There are other stories here that are looking at dysfunctional or unhappy families - Whip Hand or Pont au Gard are examples, showing difficult mother-daughter dynamics or couples confessing affairs. But there are a couple of others that are more charming, even if a bit edgy, like Toutes Directions. 

Overall the stories are well crafted, with a real focus on character. The settings do evoke an England of a certain time and focus; this was published in 1975, and I find many books by English women from this time period to have this kind of female struggle as a key element. It's a bit dark though, and I'm not sure I'd look for any of her work again if this had been my first read by her. If you like horror tales or an atmosphere of angst in your short stories, you may like this collection. 

Saturday, July 20, 2024

Peace, Perfect Peace

 

Peace, Perfect Peace / Josephine Kamm
London: Dean Street Press, 2019, c1947.
206 p.

Now for the last of my Dean Street Press streak! This was a shorter read than some other titles in this series, and appealed to me because of its setting, immediately post-war with evidence of wartime still all around. 

This was the most interesting part of the book, for me - the descriptions of rusting barbwire entanglements on the beaches, the shortage of housing which necessitates the main characters taking a flat in poor repair, constant dust from bombed sites, rationing in food and in clothing (there are difficulties buying a dress and the main character has to settle for what's available).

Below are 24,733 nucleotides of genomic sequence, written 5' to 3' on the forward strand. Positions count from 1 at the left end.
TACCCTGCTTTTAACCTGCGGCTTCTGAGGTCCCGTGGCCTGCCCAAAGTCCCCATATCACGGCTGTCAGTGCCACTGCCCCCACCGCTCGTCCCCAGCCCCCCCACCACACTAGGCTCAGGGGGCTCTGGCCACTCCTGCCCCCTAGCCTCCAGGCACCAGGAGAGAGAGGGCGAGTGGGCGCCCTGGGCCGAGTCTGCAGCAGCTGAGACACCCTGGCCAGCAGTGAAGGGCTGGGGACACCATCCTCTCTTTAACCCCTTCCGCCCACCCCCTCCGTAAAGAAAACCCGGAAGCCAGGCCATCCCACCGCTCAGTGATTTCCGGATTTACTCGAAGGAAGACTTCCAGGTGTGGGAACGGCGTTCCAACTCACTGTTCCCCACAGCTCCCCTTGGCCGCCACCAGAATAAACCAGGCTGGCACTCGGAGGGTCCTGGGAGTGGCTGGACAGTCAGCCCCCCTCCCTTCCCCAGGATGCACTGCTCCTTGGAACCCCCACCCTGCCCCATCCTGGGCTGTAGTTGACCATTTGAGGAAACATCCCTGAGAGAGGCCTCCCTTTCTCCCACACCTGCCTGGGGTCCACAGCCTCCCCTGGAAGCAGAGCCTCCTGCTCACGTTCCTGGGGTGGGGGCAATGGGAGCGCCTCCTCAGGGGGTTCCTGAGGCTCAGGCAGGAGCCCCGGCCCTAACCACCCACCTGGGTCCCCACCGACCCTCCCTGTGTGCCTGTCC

The storyline focuses on the Smallwood family. Frances is returning from her service with the ATS, and her husband should be coming back from his wartime service soon as well. She is going to retrieve her children from her mother-in-law Joanna's country house, where they've lived for the last five years. Joanna is loath to let them go, feeling that only she really understands them, particularly the boy Giles. 

There are struggles between Joanna and Frances over the two children, albeit mostly unspoken ones. Frances believes Joanna is trying to alienate her children, but nobody really believes her. Meanwhile, Clare, a friend of Joanna's, is stuck in the middle of this struggle, getting confidences from both sides. Clare, however, is more focused on her own life - romantic difficulties, and the agony of not being able to finish her second novel. 

I loved the setting and some of the elements of the story. But overall, I found it bland, with tiresome characters and an overreliance on the psychological elements of the story. It's trying to show the disruptions that the end of the war caused, specifically for women, but the characters are not engaging and I didn't really care whether Clare wrote a book or not, or the Smallwood family reconnected or not. The plot was thin and slow moving, and Clare just floats through the book, with nothing actually happening to her, and nothing resolved. The Smallwood issues are resolved as Frances' husband comes home and after some fuss, believes her and regathers their children into their small family unit, as is right -- this insistence on the small nuclear family to the exclusion of a wider inclusion of grandparents or friends also felt retrograde. 

So unfortunately this one wasn't really a match for me. I finished it to find out what was going to happen to the family, but I didn't love this one.